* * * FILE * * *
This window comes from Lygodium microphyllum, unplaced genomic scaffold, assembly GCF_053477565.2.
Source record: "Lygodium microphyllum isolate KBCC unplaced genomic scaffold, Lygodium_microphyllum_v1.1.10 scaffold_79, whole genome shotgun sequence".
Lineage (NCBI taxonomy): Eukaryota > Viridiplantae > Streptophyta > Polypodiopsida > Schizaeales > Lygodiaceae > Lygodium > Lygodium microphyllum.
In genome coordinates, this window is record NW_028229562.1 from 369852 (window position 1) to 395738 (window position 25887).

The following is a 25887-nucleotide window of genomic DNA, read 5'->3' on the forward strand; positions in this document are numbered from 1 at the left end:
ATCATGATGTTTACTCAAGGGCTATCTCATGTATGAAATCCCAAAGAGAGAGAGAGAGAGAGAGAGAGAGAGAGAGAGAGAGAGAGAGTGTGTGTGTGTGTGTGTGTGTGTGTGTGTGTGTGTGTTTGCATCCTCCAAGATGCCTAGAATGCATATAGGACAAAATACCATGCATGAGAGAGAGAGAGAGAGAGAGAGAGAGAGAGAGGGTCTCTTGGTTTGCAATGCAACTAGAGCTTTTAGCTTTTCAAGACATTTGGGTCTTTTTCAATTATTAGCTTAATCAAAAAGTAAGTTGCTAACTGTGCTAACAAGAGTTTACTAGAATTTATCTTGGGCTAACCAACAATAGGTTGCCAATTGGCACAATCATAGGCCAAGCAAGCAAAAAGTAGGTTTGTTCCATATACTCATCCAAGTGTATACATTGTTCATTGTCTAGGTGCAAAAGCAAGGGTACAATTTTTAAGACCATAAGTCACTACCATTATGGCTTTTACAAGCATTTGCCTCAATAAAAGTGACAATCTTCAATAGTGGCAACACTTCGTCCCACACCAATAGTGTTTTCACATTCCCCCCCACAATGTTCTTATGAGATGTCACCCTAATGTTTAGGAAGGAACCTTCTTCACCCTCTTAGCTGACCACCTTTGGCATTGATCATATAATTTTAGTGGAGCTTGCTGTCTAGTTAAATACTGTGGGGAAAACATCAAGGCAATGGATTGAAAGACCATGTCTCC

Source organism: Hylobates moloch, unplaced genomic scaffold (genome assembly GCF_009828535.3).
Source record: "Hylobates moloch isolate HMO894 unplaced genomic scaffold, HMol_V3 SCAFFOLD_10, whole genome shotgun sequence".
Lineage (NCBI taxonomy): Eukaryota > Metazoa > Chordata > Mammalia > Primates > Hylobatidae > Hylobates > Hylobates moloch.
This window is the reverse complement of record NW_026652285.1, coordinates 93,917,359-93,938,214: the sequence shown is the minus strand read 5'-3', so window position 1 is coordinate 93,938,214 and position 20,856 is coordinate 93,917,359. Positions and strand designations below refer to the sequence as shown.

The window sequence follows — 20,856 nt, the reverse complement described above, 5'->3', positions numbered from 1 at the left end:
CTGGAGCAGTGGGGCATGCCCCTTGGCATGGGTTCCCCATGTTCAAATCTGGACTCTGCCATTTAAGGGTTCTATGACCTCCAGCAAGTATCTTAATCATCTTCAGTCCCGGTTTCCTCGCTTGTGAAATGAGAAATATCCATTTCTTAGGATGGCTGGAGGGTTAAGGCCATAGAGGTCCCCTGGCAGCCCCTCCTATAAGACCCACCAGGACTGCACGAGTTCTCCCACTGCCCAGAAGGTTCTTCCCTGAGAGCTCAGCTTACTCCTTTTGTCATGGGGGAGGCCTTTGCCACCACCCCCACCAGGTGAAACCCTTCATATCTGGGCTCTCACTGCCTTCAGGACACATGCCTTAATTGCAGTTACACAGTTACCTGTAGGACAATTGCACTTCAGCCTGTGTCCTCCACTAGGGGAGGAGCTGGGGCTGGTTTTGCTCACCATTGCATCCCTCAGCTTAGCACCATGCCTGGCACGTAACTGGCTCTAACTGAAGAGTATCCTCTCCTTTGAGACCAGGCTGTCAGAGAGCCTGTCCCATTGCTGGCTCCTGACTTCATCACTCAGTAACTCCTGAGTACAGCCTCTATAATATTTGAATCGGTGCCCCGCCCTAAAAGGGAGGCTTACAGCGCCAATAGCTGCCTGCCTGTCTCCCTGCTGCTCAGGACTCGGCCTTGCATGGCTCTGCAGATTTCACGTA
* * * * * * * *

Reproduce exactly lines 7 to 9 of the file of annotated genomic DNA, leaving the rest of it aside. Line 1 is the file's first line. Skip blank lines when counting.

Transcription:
Source organism: Hylobates moloch, unplaced genomic scaffold (genome assembly GCF_009828535.3).
Source record: "Hylobates moloch isolate HMO894 unplaced genomic scaffold, HMol_V3 SCAFFOLD_10, whole genome shotgun sequence".
Lineage (NCBI taxonomy): Eukaryota > Metazoa > Chordata > Mammalia > Primates > Hylobatidae > Hylobates > Hylobates moloch.